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volunteer @ hospital

Posted

Hello, I am a new RN graduate, I applied to so many places but with this economy, it's still hard to find a job.

I am 5 and a half months pregnant, which I think contribute to not being hired.

I decided to volunteer at a local hospital to network and learn more instead of just sitting doing nothing. Tomorrow I have an information session with the volunteering department of the hospital that I already applied for on 02/08/11, but every position need at least 1-2 years experience.

So if the lady asks me tomorrow why do you want to volunteer and not try to find a job in LTC or Home Health agency, what sould I tell her? Should I disclose my pregnancy and explain to her that no body wants to hire a pregnant lady so I figure volunteering will be good for me right now? Please help with any suggestions.

P.S : I want only to accept volunteering services if they are being offered in OR, ER, Medical floor, something that will expose me to nursing stuff not sitting in the shop or dietary aide. No offense, I didn't know how to word this.

In another word, I want the volunteering to be reciprocal, beneficial to me as well as the hospital.

Thank you for reading.

any suggestions will be really appreciated.

RI Nurse:nurse:

NurseOnAMotorcycle, ASN, RN

Specializes in Med-Surg, Emergency, CEN. Has 10 years experience.

Your answer is : I like the community here and would like to learn more about this hospital. I am not looking at long term care because I would like to get more med-surg experience.

I'm pretty sure the pregnancy thing will be obvious, so don't bother saying anything. Also, if you say "They won't hire me because I'm pregnant." it'll look bad for you. They'll think you are accusing them of unfair hiring practices and then no one will hire you.

tokmom, BSN, RN

Specializes in Certified Med/Surg tele, and other stuff. Has 30 years experience.

Personally, I would be truthful about your pg. Some people camoflauge well and don't always look pg. I think being honest is only fair to people hiring.

Tell them what you want, but to back up how serious you are about working at this particular facility, I would know it's voluntering history and the history of the hospital.

Good for you to stick to what you want too. LTC in my area remains full and picky as you know too many nurses looking for work. Some who really don't understand the situation will keep harping on the HH or LTC when in reality few nurses will ever be able to leave those environs. Used to be a good starting place, but with a few exceptions these days, hospitals have returned to looking down on LTC and SNF. Thats a problem when someone from a facility gives poor advice that ends up being counterproductive and not even in line with their own facility's current hiring practices.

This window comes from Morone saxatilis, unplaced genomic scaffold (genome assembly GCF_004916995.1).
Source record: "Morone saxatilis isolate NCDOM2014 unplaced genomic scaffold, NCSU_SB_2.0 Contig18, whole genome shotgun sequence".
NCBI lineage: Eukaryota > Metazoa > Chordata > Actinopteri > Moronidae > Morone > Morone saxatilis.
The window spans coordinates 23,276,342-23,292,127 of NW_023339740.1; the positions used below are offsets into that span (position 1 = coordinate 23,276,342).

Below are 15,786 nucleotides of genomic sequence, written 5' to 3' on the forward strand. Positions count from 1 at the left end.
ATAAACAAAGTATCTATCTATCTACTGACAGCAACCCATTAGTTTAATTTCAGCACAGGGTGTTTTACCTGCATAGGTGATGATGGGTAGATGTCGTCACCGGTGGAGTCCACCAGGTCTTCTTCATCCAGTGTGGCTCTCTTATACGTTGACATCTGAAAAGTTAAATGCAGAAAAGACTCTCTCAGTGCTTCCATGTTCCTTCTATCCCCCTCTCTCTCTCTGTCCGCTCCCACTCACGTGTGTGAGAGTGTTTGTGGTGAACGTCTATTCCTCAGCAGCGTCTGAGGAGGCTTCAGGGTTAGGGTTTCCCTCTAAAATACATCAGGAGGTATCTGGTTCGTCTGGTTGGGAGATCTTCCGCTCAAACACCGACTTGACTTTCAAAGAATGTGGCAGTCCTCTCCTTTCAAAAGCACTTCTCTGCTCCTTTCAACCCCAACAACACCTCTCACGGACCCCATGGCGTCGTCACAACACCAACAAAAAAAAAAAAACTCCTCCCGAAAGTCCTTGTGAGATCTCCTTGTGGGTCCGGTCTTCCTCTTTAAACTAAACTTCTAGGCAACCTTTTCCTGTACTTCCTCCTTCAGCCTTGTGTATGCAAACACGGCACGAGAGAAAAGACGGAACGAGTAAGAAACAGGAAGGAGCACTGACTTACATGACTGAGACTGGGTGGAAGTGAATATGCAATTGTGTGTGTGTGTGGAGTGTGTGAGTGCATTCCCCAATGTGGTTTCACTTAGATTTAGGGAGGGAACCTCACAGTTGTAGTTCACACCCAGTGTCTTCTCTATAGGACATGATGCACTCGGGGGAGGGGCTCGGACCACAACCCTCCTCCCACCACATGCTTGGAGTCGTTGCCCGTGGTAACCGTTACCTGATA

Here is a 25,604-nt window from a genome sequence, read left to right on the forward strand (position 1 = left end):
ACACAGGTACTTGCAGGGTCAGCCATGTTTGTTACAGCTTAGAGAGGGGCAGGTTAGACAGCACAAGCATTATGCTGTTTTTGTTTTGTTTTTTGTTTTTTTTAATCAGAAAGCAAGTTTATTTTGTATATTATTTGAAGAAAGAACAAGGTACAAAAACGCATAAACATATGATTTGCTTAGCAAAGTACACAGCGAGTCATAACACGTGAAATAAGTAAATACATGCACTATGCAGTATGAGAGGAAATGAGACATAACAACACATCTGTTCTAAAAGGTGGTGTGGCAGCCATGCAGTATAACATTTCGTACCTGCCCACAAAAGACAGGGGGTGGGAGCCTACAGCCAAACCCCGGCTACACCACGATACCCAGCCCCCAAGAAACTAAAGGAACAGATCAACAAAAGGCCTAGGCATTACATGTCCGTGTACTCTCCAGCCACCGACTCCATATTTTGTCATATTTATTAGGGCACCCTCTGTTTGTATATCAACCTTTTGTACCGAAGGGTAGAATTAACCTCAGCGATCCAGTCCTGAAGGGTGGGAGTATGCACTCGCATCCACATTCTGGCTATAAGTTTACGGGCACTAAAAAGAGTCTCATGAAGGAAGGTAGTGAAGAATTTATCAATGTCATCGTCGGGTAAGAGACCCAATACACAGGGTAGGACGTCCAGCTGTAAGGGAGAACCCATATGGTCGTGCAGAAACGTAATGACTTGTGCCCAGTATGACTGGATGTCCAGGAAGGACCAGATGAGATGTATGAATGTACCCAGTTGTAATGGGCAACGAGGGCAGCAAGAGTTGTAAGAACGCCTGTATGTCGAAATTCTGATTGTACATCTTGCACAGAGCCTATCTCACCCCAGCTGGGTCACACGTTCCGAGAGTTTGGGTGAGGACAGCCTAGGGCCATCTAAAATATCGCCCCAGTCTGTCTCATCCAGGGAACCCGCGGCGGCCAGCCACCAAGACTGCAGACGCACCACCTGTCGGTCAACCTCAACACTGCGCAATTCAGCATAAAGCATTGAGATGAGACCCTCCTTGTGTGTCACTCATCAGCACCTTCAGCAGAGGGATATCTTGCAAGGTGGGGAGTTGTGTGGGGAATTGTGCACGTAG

merlee

Has 36 years experience.

I do hope you realize that you will get little or no 'nursing' experience as a volunteer. I don't even recall that the volunteers gave out water the last time I was a patient!!

Aside from manning a reception desk in the OR waiting area, there are no volunteers in the OR that I am aware of.

I think you should be upfront, but instead of inferring that no one will hire you because you are pregnant, instead you should state that you wanted to wait until your child is a few months old before you start working.

Best wishes!

Whispera, MSN, RN

Specializes in psych, addictions, hospice, education.

For awhile, before I got a paying job, I worked as a volunteer nurse in a Hospice. I took the job because I hoped it would lead to a paying job there, and it did.

If you have interest in Hospice, a Hospice might have a place for you as a volunteer. I did med passes, dressing changes, IV care, and all sorts of other med-surg things. The nice thing about being a volunteer is you find out what needs doing and do the part of it that interests you. AND, you get to work when you want and can take time off (like when your baby works). Also, you can quit if you get something else that's your overall goal.

flyingchange

Specializes in MPH Student Fall/14, Emergency, Research. Has 2+ years experience.

I volunteered for 6 months in an ER. It wasn't even remotely related to nursing - more like I stocked carts and folded linens - but I got to know the unit and the staff. I learned who the UM was and I introduced myself via email. When a competitive student externship was opened, I applied and was hired on.

During my volunteering, I got some experience with the flow of the ER and the team dynamic. For this unit, the volunteer coordinator wasn't really connected with the UM, so I just told her I wanted exposure to the ER environment to see if I'd like it. And I really, really do :)

DeLana_RN, BSN, RN

Has 22 years experience.

For awhile, before I got a paying job, I worked as a volunteer nurse in a Hospice. I took the job because I hoped it would lead to a paying job there, and it did.

If you have interest in Hospice, a Hospice might have a place for you as a volunteer. I did med passes, dressing changes, IV care, and all sorts of other med-surg things. The nice thing about being a volunteer is you find out what needs doing and do the part of it that interests you. AND, you get to work when you want and can take time off (like when your baby works). Also, you can quit if you get something else that's your overall goal.

I'm doing the same thing right now, volunteering for hospice in hope of getting a job there later. Although they don't let nurse volunteers like me do any but the most basic nursing tasks (such as feeding pts), I still consider it valuable experience that will look good on my resume (and frankly, I don't want to do any more involved tasks such as giving meds that could put my license at risk).

I think you're doing a great thing, and yes, it may lead to a paid job.

Good luck to you,

DeLana